Car Tech Taking Over

There’s no doubt that technology is making our vehicles more complex. But is technology infiltrating our vehicles too fast and is it all just too much?

There’s no doubt that technology is making our vehicles more complex. From interactive touch screens and car-specific apps to system monitoring and one button live assistance, car tech isn’t just moving forward, it’s running at a brisk pace. Each new model year brings the latest advancements and soon humans many not even be required to drive. But is technology infiltrating our vehicles too fast? Is all this new technology just too much for drivers?

One thing that car technology has the potential to do is make cars safer on the road by taking out some of the human error. On Monday the Obama administration took its first step toward requiring future cars and light trucks to be equipped with technology that will enable them to warn each other of potential danger in a timely manner to avoid collisions.

The National Highway Traffic Safety Administration (NHTSA) has indicated it will begin drafting rules to require the technology in new vehicles and estimates that the tech could prevent 592,000 left-turn and intersection crashes a year.

In this instance, the specific car technology the NHTSA is looking at uses a radio signal to continually transmit a vehicle’s position, direction heading, speed and other information. Vehicles equipped with these signals will be able to receive the information and alert drivers to an impending collision.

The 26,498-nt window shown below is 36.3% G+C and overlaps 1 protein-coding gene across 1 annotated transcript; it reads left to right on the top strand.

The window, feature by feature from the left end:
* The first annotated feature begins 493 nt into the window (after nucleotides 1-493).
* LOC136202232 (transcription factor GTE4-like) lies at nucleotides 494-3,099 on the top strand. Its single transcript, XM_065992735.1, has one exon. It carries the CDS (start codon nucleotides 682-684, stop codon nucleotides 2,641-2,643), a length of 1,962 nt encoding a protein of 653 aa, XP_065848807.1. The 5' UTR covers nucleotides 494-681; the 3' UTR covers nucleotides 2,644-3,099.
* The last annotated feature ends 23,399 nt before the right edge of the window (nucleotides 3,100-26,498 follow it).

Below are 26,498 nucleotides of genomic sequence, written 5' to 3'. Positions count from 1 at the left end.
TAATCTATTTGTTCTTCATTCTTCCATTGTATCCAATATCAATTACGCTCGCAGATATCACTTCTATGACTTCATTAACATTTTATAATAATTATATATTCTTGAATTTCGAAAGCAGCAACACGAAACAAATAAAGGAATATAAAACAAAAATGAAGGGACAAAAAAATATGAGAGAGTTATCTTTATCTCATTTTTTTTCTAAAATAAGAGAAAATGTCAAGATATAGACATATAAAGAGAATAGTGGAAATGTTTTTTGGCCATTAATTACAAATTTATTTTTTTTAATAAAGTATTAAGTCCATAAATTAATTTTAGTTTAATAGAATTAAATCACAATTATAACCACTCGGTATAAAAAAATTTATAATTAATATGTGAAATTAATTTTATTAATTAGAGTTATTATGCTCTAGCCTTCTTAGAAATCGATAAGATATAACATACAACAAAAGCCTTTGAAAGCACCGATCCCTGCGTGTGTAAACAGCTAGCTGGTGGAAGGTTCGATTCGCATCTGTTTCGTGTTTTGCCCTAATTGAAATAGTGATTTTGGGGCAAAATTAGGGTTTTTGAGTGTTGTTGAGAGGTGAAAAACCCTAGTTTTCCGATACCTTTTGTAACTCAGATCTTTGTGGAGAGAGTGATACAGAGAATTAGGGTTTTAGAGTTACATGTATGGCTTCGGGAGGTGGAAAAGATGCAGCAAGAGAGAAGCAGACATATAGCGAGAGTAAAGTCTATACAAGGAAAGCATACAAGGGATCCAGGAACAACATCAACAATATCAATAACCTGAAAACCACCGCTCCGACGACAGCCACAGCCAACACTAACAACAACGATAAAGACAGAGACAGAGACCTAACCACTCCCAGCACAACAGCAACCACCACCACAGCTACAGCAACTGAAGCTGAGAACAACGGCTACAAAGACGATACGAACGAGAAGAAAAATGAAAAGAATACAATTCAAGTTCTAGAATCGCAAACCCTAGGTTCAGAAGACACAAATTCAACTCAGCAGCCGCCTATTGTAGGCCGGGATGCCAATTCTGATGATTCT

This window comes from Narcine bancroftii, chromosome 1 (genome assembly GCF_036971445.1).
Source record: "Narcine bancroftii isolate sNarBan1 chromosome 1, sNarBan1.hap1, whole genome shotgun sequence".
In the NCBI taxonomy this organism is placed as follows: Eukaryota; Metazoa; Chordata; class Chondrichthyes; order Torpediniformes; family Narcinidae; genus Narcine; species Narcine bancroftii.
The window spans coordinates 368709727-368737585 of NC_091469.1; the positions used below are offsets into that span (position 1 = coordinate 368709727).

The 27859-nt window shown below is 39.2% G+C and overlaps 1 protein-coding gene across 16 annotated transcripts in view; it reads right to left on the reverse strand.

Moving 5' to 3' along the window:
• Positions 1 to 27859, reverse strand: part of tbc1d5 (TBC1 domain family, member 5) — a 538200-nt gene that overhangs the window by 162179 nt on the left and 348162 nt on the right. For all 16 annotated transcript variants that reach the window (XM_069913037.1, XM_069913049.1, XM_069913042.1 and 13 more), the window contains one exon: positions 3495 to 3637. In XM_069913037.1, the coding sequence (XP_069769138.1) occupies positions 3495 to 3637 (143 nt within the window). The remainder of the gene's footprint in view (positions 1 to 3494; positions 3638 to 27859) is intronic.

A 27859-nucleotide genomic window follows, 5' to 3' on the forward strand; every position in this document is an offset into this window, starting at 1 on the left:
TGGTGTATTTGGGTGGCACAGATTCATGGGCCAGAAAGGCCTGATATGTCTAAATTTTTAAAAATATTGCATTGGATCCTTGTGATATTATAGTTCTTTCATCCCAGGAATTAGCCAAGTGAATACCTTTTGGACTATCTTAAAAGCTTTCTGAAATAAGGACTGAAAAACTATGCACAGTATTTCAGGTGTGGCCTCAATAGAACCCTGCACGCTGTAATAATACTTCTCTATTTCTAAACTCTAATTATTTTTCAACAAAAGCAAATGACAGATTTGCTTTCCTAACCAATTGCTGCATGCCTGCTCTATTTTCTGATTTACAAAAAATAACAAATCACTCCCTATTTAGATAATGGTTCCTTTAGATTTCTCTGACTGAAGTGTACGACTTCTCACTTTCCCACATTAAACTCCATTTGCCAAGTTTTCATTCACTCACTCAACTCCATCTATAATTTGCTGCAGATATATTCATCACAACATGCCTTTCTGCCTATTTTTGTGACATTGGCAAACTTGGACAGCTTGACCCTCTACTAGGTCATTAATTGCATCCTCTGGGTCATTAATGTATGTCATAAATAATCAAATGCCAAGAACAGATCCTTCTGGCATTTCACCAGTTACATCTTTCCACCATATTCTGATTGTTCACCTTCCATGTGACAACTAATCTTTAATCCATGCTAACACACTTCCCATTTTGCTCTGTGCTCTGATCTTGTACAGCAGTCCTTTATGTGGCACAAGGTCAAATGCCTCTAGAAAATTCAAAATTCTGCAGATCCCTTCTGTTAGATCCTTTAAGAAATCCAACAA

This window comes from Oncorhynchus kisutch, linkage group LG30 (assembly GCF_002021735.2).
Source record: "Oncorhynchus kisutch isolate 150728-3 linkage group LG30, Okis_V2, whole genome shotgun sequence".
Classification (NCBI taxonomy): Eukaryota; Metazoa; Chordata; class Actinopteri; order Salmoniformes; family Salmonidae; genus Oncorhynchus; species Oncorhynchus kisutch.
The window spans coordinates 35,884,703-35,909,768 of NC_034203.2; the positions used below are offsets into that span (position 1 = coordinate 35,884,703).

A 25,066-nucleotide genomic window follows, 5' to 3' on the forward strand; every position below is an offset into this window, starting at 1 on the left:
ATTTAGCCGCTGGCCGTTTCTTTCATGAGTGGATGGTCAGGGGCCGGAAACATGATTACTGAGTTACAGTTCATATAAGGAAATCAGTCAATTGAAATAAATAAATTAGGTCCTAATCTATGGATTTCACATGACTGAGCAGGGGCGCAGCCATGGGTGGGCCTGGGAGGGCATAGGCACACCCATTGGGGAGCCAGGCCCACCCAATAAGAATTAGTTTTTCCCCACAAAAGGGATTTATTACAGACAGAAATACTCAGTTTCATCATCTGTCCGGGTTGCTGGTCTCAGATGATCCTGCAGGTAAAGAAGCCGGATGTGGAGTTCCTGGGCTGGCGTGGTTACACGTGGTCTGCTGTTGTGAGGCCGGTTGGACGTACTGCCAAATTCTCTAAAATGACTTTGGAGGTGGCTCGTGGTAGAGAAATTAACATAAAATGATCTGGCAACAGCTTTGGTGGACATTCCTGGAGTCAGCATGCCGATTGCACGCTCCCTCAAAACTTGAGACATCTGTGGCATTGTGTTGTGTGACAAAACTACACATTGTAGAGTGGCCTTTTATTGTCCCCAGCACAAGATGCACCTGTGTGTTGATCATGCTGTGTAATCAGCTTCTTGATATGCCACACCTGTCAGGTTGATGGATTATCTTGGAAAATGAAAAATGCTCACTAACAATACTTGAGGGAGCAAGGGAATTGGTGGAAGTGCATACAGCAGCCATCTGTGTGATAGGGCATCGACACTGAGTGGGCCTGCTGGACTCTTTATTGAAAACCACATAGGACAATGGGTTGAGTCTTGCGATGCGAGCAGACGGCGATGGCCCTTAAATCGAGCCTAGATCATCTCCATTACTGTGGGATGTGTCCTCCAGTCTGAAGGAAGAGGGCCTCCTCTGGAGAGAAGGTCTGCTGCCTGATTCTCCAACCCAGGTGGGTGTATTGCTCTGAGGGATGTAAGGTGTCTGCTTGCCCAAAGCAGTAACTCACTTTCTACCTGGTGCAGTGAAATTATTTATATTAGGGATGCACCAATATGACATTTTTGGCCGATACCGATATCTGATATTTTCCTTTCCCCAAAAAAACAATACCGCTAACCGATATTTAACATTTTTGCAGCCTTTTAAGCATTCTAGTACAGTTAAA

According to the Joan Lowy of the Associated Press:

A car would "see" when another car or truck equipped with the same technology was about to run a red light, even if that vehicle were hidden around a corner. A car would also know when a car several vehicles ahead in a line of traffic had made a sudden stop and alert the driver even before the brake lights of the vehicle directly in front illuminate. The technology works up to about 300 yards (275 meters) away.

Safety isn’t the only thing pushing car tech forward. Starting in September, Corvettes will have an optional valet model so owners can keep track of their vehicle and insure there’s no unauthorized use. The feature records where the car goes with a camera mounted in the windshield trim and also captures audio in the cabin, as well as speed, engine revolutions per minute, gear position and G-force. Essentially, this tech allows the car to tattle on valets that don’t take a slow, direct route to a parking space.

While this might be appealing to Corvette owners, it’s not the first vehicle with this type of technology. AP Auto Writer, Tom Krisher reports that Hyundai and Mercedes offer "geofencing," a feature that sets a perimeter and then notifies the owner's smart phone if a car goes beyond it. Chrysler has a valet mode that caps engine speed and horsepower, while Audi lets owners limit engine speed for valets.

What do you think?

Are these good editions to vehicle technology or will we be less focused on the road? Will cars have to “boot up” before driving? Should we have to be concerned about a crashing car computer system or hacking? Is car technology just a great way to reduce human error on the road? Is it already too late to hit Ctl+Al+Del? 

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